My friend paid my rent for a year while I wrote, because it turned out we couldn’t get a writer. My friends kept on me about, well, if you can’t get a writer, then you write.”
~ Hampton Fancher

“That was the most disappointing thing to me in how this thing was played. Is that I’m on the phone with you now, after all that’s been said, and the fundamental distinction between what James is dealing with in these other cases is not actually brought to the fore. The fundamental difference is that James Franco didn’t seek to use his position to have sex with anyone. There’s not a case of that. He wasn’t using his position or status to try to solicit a sexual favor from anyone. If he had — if that were what the accusation involved — the show would not have gone on. We would have folded up shop and we would have not completed the show. Because then it would have been the same as Harvey Weinstein, or Les Moonves, or any of these cases that are fundamental to this new paradigm. Did you not notice that? Why did you not notice that? Is that not something notable to say, journalistically? Because nobody could find the voice to say it. I’m not just being rhetorical. Why is it that you and the other critics, none of you could find the voice to say, “You know, it’s not this, it’s that”? Because — let me go on and speak further to this. If you go back to the L.A. Times piece, that’s what it lacked. That’s what they were not able to deliver. The one example in the five that involved an issue of a sexual act was between James and a woman he was dating, who he was not working with. There was no professional dynamic in any capacity.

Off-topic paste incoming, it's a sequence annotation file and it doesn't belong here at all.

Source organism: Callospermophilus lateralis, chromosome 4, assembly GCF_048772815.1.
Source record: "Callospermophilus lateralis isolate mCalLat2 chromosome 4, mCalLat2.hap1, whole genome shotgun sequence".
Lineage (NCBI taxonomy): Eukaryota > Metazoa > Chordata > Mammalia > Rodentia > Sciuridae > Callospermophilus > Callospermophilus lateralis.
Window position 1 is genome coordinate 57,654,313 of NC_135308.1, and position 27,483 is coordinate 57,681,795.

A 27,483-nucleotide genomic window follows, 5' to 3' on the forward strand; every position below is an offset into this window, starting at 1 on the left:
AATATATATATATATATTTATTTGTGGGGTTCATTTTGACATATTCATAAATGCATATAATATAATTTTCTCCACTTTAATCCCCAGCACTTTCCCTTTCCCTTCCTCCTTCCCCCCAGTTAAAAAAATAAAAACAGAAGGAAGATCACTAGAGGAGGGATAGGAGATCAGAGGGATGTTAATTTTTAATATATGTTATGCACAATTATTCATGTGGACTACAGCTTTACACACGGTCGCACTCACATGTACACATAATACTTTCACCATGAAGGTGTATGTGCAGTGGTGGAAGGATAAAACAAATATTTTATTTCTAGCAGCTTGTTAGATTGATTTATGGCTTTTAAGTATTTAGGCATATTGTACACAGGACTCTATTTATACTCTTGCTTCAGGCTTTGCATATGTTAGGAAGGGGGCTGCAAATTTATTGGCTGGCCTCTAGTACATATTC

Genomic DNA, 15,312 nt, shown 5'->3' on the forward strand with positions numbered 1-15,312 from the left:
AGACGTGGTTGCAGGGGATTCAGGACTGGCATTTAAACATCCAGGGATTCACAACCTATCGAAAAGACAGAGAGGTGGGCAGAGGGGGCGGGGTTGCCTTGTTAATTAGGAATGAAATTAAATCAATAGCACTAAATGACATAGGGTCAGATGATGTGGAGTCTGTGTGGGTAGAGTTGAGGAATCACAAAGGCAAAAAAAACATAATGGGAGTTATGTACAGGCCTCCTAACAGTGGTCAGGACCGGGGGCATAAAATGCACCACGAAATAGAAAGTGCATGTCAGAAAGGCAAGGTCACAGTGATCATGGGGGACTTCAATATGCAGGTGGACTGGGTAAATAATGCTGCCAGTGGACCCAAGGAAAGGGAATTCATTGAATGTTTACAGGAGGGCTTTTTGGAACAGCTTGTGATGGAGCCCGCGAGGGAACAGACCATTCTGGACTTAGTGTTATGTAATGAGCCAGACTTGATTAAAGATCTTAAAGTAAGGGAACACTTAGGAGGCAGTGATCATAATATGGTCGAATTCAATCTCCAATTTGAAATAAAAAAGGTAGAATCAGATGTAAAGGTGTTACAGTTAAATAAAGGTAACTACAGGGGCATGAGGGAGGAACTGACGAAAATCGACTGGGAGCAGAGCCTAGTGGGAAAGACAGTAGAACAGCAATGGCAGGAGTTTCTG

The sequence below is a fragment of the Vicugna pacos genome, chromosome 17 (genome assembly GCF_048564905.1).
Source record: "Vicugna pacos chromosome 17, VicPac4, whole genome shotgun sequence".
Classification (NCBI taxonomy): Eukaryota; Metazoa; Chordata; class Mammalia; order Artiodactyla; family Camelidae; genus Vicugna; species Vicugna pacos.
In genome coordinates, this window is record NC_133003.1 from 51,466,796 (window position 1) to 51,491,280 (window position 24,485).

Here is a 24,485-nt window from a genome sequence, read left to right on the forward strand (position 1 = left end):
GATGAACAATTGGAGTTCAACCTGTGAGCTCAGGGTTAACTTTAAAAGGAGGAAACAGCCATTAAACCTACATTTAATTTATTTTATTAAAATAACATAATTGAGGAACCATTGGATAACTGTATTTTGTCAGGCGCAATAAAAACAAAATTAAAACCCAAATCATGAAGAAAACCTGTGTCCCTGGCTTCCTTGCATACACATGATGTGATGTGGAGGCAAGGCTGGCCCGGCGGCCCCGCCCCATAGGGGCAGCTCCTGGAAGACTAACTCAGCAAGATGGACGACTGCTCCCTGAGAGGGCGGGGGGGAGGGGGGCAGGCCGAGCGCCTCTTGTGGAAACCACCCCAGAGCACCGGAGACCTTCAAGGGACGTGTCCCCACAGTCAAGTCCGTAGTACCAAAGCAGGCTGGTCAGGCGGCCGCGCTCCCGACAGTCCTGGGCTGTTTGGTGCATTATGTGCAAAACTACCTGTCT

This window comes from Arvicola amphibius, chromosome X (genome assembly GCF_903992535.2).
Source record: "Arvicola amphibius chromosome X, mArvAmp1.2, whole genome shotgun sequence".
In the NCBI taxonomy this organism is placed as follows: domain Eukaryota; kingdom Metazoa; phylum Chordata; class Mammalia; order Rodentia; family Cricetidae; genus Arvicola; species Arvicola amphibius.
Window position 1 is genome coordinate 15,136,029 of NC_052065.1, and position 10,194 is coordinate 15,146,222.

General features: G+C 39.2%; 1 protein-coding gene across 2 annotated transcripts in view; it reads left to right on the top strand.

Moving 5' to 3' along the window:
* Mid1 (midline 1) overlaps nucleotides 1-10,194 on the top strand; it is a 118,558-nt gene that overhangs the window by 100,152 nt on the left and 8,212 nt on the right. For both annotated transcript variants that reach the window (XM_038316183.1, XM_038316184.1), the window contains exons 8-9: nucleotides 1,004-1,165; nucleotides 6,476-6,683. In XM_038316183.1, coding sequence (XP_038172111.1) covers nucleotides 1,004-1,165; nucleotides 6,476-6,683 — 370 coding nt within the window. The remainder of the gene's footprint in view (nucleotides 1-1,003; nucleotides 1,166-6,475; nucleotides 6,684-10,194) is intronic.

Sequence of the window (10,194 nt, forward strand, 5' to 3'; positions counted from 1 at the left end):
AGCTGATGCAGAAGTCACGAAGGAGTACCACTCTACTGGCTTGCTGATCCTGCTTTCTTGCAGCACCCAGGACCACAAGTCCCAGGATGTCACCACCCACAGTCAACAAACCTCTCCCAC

~ David Simon